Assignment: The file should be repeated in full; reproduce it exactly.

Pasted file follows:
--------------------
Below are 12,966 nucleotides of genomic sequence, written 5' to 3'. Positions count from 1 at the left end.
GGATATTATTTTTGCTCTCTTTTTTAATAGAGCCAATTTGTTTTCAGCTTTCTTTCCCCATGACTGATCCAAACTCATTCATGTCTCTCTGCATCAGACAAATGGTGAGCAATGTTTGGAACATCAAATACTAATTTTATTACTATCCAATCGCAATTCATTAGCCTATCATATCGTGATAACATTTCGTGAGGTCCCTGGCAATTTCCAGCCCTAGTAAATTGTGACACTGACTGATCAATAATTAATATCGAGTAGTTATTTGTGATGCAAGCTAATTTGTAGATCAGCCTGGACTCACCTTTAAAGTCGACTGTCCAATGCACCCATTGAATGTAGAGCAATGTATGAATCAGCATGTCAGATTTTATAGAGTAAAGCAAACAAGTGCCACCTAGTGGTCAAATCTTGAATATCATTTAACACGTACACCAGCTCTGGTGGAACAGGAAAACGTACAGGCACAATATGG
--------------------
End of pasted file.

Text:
Below are 12,966 nucleotides of genomic sequence, written 5' to 3'. Positions count from 1 at the left end.
GGATATTATTTTTGCTCTCTTTTTTAATAGAGCCAATTTGTTTTCAGCTTTCTTTCCCCATGACTGATCCAAACTCATTCATGTCTCTCTGCATCAGACAAATGGTGAGCAATGTTTGGAACATCAAATACTAATTTTATTACTATCCAATCGCAATTCATTAGCCTATCATATCGTGATAACATTTCGTGAGGTCCCTGGCAATTTCCAGCCCTAGTAAATTGTGACACTGACTGATCAATAATTAATATCGAGTAGTTATTTGTGATGCAAGCTAATTTGTAGATCAGCCTGGACTCACCTTTAAAGTCGACTGTCCAATGCACCCATTGAATGTAGAGCAATGTATGAATCAGCATGTCAGATTTTATAGAGTAAAGCAAACAAGTGCCACCTAGTGGTCAAATCTTGAATATCATTTAACACGTACACCAGCTCTGGTGGAACAGGAAAACGTACAGGCACAATATGG